How to Make a Stovetop Smoker
The rich flavors of smoked meat are closer than you think: all you need is a pot, foil, and a steamer insert to make a stovetop smoker.
We love the rich, warming flavor of smoked meats, but it can be annoying to have to rely on the weather to get to an outdoor grill, and indoor smokers can be expensive to buy and frustrating to store. Fortunately, we've got a beyond-simple technique for making a stovetop smoker out of equipment we already have in the kitchen: a pot, some foil, and a metal steamer insert.
what you'll need
What to do
- Put a piece of foil on the bottom of the pot
- Sprinkle it with a few tablespoons of wood shavings — oak or maple for chicken or pork; something milder like alder for salmon
- Top with another layer of tinfoil, and put in the steamer insert as flat as it will go
- Place the chicken, fish, pork, etc. on top of the steamer, leaving room for the smoke to circulate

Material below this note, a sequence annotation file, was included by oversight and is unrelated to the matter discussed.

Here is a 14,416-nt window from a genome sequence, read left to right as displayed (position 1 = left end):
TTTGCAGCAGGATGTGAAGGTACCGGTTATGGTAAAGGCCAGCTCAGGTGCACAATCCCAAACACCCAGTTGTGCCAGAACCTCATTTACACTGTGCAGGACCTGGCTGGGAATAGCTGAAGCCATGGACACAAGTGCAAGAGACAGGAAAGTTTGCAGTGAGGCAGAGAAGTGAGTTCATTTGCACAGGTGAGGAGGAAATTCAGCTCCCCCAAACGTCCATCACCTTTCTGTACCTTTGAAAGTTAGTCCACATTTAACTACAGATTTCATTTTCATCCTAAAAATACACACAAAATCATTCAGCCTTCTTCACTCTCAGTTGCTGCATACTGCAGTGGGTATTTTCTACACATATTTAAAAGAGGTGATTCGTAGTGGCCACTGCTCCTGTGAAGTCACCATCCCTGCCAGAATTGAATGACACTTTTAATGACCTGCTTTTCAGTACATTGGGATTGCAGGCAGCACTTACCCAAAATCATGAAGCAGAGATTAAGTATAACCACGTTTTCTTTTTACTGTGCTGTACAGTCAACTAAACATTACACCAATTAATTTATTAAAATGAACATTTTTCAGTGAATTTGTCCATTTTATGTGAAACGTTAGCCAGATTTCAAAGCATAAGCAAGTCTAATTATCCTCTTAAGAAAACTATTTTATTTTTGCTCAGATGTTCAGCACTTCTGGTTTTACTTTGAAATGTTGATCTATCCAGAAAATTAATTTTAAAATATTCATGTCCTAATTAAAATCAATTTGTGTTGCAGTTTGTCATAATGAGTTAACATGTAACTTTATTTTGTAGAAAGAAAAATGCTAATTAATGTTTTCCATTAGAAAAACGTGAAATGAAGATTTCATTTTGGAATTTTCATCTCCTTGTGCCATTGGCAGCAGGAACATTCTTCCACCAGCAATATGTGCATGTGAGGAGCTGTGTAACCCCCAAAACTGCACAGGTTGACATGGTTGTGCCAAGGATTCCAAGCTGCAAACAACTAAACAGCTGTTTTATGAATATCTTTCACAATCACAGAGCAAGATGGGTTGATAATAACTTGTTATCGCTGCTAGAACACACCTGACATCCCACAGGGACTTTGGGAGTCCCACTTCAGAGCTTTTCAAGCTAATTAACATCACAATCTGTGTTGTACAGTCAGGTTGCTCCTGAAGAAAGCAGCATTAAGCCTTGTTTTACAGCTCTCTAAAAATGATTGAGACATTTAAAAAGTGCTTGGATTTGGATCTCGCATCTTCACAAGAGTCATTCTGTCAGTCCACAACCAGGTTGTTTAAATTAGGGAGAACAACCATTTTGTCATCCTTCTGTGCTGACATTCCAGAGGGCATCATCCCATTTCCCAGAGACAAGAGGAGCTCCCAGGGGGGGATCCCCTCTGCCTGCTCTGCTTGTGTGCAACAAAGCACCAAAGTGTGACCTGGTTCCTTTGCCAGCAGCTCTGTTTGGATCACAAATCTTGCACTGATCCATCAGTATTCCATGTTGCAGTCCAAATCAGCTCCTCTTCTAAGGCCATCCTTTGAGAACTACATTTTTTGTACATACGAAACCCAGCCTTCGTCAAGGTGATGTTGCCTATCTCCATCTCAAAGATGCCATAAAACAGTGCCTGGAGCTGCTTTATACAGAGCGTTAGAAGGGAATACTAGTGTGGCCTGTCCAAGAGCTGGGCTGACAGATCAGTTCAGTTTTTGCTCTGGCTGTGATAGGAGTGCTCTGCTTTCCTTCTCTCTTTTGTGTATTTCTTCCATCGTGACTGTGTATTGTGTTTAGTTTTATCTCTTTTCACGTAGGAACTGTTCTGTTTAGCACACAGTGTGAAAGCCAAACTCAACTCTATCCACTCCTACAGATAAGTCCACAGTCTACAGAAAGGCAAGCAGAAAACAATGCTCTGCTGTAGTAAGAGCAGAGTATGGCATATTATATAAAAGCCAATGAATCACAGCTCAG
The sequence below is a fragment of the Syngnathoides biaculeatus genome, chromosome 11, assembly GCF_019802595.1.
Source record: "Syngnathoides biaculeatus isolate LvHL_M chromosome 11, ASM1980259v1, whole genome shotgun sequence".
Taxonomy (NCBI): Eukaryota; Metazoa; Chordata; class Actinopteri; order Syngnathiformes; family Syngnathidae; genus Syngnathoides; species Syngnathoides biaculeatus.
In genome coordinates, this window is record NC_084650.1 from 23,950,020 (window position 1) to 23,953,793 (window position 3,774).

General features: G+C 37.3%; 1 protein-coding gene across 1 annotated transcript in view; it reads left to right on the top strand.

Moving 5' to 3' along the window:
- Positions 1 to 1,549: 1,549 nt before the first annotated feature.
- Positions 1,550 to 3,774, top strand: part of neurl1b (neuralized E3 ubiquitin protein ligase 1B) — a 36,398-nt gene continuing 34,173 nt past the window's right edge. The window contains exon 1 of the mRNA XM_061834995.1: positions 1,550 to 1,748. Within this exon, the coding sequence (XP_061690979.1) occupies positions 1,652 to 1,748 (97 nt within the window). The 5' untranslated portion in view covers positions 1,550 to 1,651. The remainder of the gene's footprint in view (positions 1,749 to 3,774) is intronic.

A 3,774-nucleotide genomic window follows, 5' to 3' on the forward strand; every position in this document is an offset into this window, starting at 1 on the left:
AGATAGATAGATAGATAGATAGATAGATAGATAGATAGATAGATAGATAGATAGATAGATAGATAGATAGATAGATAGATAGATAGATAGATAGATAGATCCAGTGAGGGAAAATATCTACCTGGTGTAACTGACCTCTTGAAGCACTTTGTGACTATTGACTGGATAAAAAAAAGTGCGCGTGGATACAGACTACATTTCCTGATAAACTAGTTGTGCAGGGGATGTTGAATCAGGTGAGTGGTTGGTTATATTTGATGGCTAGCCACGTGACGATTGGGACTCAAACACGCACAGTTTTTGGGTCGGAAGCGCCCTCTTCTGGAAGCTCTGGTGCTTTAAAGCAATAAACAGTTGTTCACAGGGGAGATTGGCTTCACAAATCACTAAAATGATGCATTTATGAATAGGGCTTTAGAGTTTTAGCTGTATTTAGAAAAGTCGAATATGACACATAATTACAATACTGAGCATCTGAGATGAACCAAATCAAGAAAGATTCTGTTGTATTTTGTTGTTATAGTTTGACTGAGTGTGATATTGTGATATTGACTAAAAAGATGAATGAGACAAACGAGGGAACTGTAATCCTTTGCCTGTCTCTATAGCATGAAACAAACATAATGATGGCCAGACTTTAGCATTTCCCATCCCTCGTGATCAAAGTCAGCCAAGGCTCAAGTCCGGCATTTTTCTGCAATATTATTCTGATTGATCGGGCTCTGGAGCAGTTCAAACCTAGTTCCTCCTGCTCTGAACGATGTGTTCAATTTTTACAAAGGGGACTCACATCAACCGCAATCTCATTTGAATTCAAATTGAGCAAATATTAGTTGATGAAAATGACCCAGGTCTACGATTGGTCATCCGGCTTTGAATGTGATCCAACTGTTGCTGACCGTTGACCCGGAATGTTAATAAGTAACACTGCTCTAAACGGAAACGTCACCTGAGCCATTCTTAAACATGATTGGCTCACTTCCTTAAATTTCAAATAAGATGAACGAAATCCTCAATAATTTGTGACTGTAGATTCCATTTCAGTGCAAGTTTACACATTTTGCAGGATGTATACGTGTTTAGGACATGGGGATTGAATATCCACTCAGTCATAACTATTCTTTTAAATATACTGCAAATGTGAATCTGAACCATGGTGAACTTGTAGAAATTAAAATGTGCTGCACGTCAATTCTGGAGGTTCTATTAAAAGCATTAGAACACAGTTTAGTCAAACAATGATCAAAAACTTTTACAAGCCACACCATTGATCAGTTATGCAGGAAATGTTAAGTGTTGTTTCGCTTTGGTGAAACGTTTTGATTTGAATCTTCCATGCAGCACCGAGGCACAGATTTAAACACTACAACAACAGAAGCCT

- Close the pot, and generously scrunch foil around the edges of the lid, to ensure no smoke can get out
- Put the pot over high heat on the stove for about 5 minutes or until smoking
- Lower the heat to medium-low and cook about 10-15 minutes for small cuts like chicken or fish, or 30-40 minutes for large cuts like pork shoulder (which might still need finishing in the oven)
- Shut off the heat, and let the food rest in the smoker for about 10 minutes
- Remove the foil. If the meat is cooked through, it's ready to eat right now, or transfer it to a sheet pan and finish in the oven.
MORE TO READ
The Saxelby Cheesecake
Plums, vanilla bean, and fresh chèvre sparkle in Caroline Schiff’s sweet tribute to the legend of American-made cheese.
Michael Twitty’s take on Cape Verde’s iconic, hearty stew honors the island nation’s Jewish roots.